The military has also placed severe restrictions on the activities of various non government organisations (NGOs)—local and international—one of the few sources of assistance in many areas. According to the circular, village committees may identify projects but NGOs will require approval from the district secretarial offices before any involvement.
“Please note that in future NGOs should not be permitted to do as they please in these areas as before. In order to fulfill this work effectively, the relevant District Secretary, the Provincial Secretary and the Commanding Officers of different Army units in these areas, STF and SPs [police superintendents] have to be well coordinated,” the circular stated.
The military and its Sinhala chauvinist supporters have been bitterly critical of NGOs, denouncing them as supporters of “LTTE terrorism” for exposing some of the army’s worst atrocities. Last August the military was implicated in the cold-blooded murder of 17 aid workers from the French-based Action Contre la Faim (ACF). The bodies were found lined up outside the ACF office, shot in the back of the head after the army reentered the town of Muttur.
Jeevan Thyagarajah, executive director of the Human Rights Consortium, an umbrella organisation of the NGOs, questioned the intervention by the military in development work. “Is there going to be a civil administration in the east or a military administration? People are already suspicious about government plans,” Thyagarajah told the BBC on July 22.
The military has bypassed normal civilian channels. The Sunday Times noted in its “Situation Report” on July 29 that the circular has been sent directly to the police heads in the eastern districts of Trincomalee, Batticaloa and Ampara, the commandant of the STF in the province, army brigade commanders and district secretaries. The Daily Mirror reported that the eastern military commander called a meeting of NGOs and government officers in late July to explain its new directives.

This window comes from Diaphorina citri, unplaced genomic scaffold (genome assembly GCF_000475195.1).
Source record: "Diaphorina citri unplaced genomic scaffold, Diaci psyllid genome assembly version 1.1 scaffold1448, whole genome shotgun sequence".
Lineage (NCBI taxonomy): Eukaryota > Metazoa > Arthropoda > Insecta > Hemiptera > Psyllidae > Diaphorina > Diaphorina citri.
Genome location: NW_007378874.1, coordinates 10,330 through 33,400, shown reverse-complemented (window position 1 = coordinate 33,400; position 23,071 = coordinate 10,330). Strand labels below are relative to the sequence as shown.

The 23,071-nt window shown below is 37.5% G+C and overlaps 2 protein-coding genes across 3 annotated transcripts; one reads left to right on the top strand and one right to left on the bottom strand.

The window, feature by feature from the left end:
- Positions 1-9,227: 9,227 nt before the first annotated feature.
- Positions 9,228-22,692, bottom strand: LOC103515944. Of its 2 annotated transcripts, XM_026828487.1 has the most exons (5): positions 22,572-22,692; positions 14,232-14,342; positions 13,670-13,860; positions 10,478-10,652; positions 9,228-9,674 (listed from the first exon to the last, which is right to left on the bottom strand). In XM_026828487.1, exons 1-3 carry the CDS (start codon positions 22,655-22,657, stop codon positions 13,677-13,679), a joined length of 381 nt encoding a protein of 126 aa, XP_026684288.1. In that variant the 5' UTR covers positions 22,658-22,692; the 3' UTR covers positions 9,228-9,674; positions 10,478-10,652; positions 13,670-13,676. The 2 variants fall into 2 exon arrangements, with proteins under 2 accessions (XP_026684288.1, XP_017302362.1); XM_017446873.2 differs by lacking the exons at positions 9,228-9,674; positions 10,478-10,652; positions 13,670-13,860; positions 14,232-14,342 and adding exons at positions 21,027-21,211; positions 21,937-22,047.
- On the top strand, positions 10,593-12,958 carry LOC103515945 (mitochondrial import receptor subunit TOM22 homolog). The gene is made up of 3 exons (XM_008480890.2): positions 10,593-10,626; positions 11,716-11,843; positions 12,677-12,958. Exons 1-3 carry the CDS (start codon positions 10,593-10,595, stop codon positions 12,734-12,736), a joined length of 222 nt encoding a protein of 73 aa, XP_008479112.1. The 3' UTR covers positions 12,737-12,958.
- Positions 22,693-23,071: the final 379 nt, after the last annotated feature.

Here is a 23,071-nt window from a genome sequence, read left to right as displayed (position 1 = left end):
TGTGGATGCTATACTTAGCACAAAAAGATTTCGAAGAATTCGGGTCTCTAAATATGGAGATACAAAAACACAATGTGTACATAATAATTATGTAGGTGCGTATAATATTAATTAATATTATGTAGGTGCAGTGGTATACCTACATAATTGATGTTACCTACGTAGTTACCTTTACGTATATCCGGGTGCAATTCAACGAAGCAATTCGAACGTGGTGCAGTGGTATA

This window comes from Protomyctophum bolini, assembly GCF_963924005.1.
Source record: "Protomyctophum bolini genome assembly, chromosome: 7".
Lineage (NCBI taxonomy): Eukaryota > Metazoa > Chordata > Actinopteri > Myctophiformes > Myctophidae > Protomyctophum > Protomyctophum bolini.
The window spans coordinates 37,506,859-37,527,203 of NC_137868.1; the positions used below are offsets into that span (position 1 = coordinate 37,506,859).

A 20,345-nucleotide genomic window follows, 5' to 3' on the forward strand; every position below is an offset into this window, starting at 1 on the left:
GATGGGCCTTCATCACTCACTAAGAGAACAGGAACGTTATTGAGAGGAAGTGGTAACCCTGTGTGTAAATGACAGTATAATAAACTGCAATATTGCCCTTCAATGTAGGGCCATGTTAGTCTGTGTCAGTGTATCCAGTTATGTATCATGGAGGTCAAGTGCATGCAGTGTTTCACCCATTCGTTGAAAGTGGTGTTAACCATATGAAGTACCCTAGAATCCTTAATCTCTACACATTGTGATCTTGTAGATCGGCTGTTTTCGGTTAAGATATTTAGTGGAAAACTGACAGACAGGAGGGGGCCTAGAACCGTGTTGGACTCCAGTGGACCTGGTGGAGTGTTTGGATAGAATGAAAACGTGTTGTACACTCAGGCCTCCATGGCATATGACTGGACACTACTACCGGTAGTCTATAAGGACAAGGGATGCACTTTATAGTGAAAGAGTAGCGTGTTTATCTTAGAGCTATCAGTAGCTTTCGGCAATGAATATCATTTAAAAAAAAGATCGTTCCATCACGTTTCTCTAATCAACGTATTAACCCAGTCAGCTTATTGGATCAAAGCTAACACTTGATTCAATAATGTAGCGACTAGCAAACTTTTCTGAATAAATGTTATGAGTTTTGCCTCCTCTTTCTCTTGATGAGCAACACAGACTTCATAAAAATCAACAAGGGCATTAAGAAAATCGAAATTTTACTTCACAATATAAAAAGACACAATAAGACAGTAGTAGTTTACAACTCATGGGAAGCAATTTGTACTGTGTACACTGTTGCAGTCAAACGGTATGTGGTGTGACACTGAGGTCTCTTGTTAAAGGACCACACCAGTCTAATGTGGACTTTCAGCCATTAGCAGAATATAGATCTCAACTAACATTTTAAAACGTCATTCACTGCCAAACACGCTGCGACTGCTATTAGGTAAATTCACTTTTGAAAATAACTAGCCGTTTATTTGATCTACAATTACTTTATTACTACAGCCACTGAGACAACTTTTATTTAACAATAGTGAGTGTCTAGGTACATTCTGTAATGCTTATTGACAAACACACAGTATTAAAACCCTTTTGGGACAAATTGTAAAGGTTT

Defence Secretary Gotabhaya Rajapakse told the Island on July 14 that “the task of the armed forces [was] to keep the areas and strategic strongholds ... which were captured from the LTTE terrorists, safe from infiltration”. Some 50 new police stations and posts are to be set up throughout the East. In May, the government established a new high security zone in the Sampur and Muttur area to coincide with a new Special Economic Zone.
The establishment of a military administration in the East is a sharp warning to working people throughout the island. Determined to prosecute its unpopular war and to put the economic burden on the masses, the Rajapakse government is increasingly reliant on the military and anti-democratic measures. It will not hesitate in placing other areas of the country under military rule in order to shore up its shaky rule.